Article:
More than four years after her son plummeted to his death from a balcony following a row with singer Pete Doherty and his friends, Sheila Blanco will hear this week whether her long fight for justice has been successful.
Mark Blanco, a 30-year-old actor, had been ejected from a party after asking the former Libertines frontman to come and watch him on stage. Minutes later, having returned, he was found dying from head injuries beneath the first-floor balcony. At his inquest, coroner Dr Andrew Reid recorded an open verdict, ruling out suicide and describing suggestions of an accident as "purely speculation".
He called for a review of the Metropolitan Police investigation and on Thursday Mrs Blanco will meet lawyers from the Crown Prosecution Service to hear whether there is to be a case against those she believes were responsible for her son's death.
For Mrs Blanco, a music lecturer, it has been a long battle to get justice for her "naïve and trusting" son, a Cambridge graduate.
"It has been terrible. With time it gets worse. I know what happened, Mark's friends know what happened, anyone who was there knows, but the police, for some reason, don't want to see it. I don't know whether it is incompetence or corruption or both," she said yesterday. She is convinced her son was unlawfully killed. Mr Doherty, his literary agent Paul Roundhill and his minder Johnny "Headlock" Jeannevol all deny any wrongdoing.
Mr Blanco, who was staging Dario Fo's Accidental Death of an Anarchist, turned up at a party at Mr Roundhill's east London flat in December 2006 in a "hyper" state and implored Doherty to come and see the play.
The inquest heard Mr Roundhill set light to his hat, dragged him to the door and punched him three times "ineffectually". Two minutes later, having returned to the party, Mr Blanco pitched from the balcony, but it was not for another 10 minutes that a female partygoer found him fatally wounded outside and raised the alarm. CCTV images showed Mr Doherty passing the body and rushing away from the scene. The coroner heard that Mr Jeannevol had confessed to pushing Mr Blanco to his death, but retracted that statement.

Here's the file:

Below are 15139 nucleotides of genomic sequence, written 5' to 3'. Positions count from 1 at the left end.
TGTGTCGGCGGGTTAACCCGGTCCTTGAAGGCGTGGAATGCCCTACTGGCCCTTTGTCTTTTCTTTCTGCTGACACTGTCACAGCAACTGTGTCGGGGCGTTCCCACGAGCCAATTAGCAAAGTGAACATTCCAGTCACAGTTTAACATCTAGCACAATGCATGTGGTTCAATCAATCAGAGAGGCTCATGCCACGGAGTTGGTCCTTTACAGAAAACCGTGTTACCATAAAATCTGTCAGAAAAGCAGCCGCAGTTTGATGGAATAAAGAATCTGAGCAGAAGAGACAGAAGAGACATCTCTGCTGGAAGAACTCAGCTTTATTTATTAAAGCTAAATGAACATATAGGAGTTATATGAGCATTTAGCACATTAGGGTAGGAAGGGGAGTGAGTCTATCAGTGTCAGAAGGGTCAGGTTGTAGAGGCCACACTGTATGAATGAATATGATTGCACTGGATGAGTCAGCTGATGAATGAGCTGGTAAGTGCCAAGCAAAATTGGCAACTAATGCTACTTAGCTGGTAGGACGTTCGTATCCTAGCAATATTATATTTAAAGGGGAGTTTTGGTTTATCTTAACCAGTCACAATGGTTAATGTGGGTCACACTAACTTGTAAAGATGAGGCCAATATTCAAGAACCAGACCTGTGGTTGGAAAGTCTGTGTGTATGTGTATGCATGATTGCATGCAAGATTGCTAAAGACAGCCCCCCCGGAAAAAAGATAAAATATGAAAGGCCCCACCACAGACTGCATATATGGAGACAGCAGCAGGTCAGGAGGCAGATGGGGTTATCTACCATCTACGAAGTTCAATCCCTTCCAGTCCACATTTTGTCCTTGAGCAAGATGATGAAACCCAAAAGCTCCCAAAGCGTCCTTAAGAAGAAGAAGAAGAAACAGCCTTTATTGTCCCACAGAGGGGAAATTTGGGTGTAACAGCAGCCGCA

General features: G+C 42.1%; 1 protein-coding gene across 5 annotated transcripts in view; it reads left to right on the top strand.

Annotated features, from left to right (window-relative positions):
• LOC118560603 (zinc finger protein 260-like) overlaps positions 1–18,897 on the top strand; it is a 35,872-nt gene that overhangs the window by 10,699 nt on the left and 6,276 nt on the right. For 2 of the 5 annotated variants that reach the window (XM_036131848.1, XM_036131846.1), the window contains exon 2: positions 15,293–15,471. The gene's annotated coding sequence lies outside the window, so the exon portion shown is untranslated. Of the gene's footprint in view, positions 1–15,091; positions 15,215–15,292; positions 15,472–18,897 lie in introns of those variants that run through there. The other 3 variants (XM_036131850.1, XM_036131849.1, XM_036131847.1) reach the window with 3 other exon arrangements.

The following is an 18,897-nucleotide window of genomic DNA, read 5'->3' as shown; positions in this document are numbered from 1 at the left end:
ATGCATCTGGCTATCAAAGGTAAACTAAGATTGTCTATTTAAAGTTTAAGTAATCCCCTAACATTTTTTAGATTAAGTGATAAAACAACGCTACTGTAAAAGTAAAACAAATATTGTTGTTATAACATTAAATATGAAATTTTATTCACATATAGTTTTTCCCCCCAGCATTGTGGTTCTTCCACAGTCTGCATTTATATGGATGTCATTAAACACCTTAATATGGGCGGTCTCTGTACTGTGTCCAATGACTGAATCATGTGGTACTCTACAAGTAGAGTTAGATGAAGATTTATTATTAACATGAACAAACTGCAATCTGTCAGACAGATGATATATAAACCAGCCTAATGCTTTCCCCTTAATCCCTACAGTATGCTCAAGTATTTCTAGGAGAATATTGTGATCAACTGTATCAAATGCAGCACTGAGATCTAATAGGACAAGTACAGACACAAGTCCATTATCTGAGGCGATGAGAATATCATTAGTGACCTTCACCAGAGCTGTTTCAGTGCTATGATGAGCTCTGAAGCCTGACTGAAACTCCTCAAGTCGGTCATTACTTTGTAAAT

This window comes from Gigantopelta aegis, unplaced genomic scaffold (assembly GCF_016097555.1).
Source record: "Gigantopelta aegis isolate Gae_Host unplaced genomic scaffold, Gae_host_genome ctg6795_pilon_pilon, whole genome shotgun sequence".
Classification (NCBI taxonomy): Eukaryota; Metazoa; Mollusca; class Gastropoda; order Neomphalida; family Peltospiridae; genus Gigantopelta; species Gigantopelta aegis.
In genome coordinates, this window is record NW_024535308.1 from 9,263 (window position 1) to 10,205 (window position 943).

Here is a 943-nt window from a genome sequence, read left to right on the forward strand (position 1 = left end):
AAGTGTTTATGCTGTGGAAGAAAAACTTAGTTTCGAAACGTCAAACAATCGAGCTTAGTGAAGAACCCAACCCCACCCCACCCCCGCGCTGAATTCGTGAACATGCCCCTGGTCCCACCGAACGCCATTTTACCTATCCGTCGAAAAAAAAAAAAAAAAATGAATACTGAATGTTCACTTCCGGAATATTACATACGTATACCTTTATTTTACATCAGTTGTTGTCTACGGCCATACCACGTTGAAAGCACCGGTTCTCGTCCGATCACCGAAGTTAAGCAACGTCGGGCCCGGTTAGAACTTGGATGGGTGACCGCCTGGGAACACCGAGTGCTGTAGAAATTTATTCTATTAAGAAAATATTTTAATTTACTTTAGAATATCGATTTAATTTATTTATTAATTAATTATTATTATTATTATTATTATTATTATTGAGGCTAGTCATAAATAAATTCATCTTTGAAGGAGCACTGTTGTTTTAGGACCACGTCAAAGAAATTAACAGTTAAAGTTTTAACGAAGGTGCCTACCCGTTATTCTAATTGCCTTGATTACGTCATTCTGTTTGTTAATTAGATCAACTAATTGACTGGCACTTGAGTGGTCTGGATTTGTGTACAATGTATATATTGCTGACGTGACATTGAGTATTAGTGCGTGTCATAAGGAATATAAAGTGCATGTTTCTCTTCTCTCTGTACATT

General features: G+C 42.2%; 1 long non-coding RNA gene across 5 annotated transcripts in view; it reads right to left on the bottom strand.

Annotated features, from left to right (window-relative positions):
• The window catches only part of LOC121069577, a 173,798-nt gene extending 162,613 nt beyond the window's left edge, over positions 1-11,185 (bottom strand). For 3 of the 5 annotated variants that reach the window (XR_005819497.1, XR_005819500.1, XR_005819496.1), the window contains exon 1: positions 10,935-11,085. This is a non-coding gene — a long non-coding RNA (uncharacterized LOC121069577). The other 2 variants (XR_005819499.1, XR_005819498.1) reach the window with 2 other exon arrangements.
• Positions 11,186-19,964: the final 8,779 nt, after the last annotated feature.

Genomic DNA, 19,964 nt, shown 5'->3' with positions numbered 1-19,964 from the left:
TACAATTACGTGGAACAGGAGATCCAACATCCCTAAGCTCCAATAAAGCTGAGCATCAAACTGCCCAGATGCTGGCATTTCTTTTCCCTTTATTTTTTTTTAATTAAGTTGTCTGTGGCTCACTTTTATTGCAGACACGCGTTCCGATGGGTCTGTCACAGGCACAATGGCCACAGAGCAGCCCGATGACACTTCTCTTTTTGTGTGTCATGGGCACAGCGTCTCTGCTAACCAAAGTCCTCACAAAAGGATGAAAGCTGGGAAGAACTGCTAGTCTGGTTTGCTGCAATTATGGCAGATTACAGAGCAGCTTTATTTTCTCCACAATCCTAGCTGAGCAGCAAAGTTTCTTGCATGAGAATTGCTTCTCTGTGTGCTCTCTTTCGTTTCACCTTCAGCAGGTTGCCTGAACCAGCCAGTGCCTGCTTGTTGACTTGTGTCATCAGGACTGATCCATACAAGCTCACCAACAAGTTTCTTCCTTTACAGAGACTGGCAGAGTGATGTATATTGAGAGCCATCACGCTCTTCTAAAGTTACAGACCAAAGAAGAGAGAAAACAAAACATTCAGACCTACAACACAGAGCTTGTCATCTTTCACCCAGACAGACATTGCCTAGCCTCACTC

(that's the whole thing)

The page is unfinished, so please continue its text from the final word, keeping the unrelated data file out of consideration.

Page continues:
The original Scotland Yard investigation concluded there were no suspicious circumstances after a home office pathologist said Mr Blanco died hitting his head on the pavement, but found no injuries consistent with assault. However, Richard Wassersug, a professor of anatomy and an expert in such cases, concluded that it was extremely unlikely that he had jumped deliberately, adding: "The two most likely explanations are that he was backed into the railings and pushed over, or that he was not conscious and was dropped over the railing". His evidence was included in a dossier passed by the family to the police last July.
Yesterday Mrs Blanco said she hoped the CPS would tell her on Thursday that prosecutions would result from the second investigation, but vowed to fight on whatever their decision, potentially opting for a private prosecution. "I certainly am not going to leave it. I think it is an absolute travesty not just for Mark but for anybody. It is a human rights issue and the fact that some people get away with murder, which literally it is," she said.
Michael Wolkind QC, for the Blancos, said: "The second investigation started with some promise, but there may have been some tendency to protect the earlier investigation. It feels like celebrity privilege and always has [done]."